Markets

Why Sensex’s feat has gone largely unnoticed

Lokeshwarri SK BL Research Bureau | Updated on July 13, 2018 Published on July 12, 2018

The Bombay Stock Exchange (BSE) logo is seen under a bull statue at the entrance of their building in Mumbai, India January 30, 2018. Picture taken January 30, 2018. REUTERS/Shailesh Andrade   -  REUTERS

The rally is very narrow, led by a handful of large-caps such as TCS, RIL and HDFC Bank

 

The Indian benchmark index, S&P BSE Sensex, surpassed the previous closing high recorded in January this year, to close at 36,548 on Thursday. The index is up 7.3 per cent since the beginning of this year and has managed to outdo most of its emerging market peers.

But the Sensex’ feat has gone largely unnoticed. Also, there is absence of celebration in the market.

This can be explained by the fact that the rally in the market has been extremely narrow; limited to the large-caps and that too, from select sectors. The steep decline in the mid- and small-cap stocks forming part of the larger market have left a gaping hole in the portfolios of investors.

Trumping global benchmarks

Global equity markets, especially emerging markets have been witnessing a correction since the beginning of this year.

The trade war started by US President Donald Trump, coupled with fund outflows due to the US Federal Reserve tightening, have resulted in indices in countries such as Indonesia, Malaysia, South Korea, and Thailand losing between 5 and 7 per cent since the beginning of 2018.

The Chinese benchmark has been the worst-hit, down 14 per cent. Increase in prices of crude has however, helped the Russian and Saudi Arabian benchmarks record sturdy gains.

The outperformance of the Sensex, with YTD gains of 7 per cent, therefore, appears a trifle weird, since India is also witnessing FPI outflows and the Indian economy is impacted by rising crude oil prices and a weakening rupee.

One reason for the outperformance of the Sensex is the copious inflows from domestic mutual funds that has been providing support to large-cap stocks. But besides this, a look at the gainers in the Sensex shows that it is premature to begin exulting about the Sensex’ rally.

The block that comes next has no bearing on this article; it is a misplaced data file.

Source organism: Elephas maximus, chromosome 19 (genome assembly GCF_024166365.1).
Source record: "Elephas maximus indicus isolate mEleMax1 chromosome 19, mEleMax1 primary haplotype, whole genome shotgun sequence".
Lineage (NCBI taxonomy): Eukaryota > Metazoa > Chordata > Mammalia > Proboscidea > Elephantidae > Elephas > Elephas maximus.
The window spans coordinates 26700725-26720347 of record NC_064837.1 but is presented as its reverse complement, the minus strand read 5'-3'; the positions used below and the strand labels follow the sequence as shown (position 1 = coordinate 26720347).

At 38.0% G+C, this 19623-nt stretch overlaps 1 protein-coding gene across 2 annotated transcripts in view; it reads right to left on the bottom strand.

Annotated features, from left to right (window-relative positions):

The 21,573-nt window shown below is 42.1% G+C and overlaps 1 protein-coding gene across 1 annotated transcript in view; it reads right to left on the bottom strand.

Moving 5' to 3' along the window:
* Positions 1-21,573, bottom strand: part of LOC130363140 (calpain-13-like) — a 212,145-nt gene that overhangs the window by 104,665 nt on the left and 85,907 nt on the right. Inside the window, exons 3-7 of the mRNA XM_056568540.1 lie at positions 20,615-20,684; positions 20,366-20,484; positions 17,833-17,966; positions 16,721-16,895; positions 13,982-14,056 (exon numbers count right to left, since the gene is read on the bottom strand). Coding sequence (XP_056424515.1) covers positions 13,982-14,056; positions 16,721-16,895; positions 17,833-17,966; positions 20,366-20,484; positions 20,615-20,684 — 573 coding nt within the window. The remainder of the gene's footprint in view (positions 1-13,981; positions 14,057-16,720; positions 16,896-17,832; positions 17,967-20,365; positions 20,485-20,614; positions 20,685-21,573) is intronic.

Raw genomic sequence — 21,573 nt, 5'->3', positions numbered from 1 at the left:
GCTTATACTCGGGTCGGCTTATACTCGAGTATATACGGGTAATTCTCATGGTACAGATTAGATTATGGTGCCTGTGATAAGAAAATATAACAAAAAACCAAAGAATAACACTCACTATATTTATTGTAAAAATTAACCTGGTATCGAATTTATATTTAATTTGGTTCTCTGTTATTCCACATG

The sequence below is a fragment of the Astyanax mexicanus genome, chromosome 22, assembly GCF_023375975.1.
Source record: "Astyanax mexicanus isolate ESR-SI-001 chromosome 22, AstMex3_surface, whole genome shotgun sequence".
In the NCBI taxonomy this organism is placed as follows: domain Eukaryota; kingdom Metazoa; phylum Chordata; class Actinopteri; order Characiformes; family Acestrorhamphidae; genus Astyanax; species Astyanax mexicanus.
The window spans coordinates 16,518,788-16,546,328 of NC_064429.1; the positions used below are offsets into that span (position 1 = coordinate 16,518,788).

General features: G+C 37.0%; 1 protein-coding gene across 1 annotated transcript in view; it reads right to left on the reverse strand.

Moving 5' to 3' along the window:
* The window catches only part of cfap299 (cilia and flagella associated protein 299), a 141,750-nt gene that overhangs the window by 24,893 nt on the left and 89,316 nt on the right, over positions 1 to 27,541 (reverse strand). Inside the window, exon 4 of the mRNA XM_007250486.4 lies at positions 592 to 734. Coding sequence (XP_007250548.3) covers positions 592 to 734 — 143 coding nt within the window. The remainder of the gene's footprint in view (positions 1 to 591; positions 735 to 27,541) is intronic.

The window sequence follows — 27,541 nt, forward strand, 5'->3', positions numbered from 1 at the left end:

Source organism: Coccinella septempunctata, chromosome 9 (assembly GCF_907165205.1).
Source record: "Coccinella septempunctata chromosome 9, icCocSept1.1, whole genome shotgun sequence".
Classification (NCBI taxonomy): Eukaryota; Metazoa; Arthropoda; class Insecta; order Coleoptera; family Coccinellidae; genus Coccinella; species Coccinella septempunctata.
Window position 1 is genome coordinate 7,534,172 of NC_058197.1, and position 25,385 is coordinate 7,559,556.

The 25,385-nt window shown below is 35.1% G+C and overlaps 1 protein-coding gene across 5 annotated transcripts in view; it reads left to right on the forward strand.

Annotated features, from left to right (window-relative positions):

Too narrow for comfort

While the Sensex is moving higher, the BSE Midcap Index is down 13 per cent YTD and the BSE Smallcap Index is down a sharper 15 per cent. Among the sectoral indices too, all the sectors including healthcare, auto, oil and gas, consumer durables, power, metals and realty are sporting losses. Only the IT (28 per cent gain), FMCG (8.6 per cent) and banking (4 per cent) are in the green.

It is obvious that the IT sector, helped by a weak rupee and improving business prospects of the larger players due to revival in key markets, has largely led the Sensex higher.

The top gainer in the Sensex is TCS that has gained 46 per cent since the beginning of this year, followed by Kotak Mahindra Bank, Hindustan Unilever, M&M and Reliance Industries.

The Sensex has also been aided by the fact that stocks that have high weightage in the index, if the free-float market-cap is considered, have fared relatively better. HDFC Bank, for instance, which has the top weight, using this metric has moved 15 per cent higher this calendar. Reliance Industries’ 17 per cent rise has also helped the index since it has the next highest weight in the Sensex.

Market participants, however, appear to be exercising caution ahead of the upcoming State elections and the Lok Sabha elections in 2019. Higher crude oil prices, rising interest costs and the stressed banking sector are other worries plaguing Indian investors.

Published on July 12, 2018
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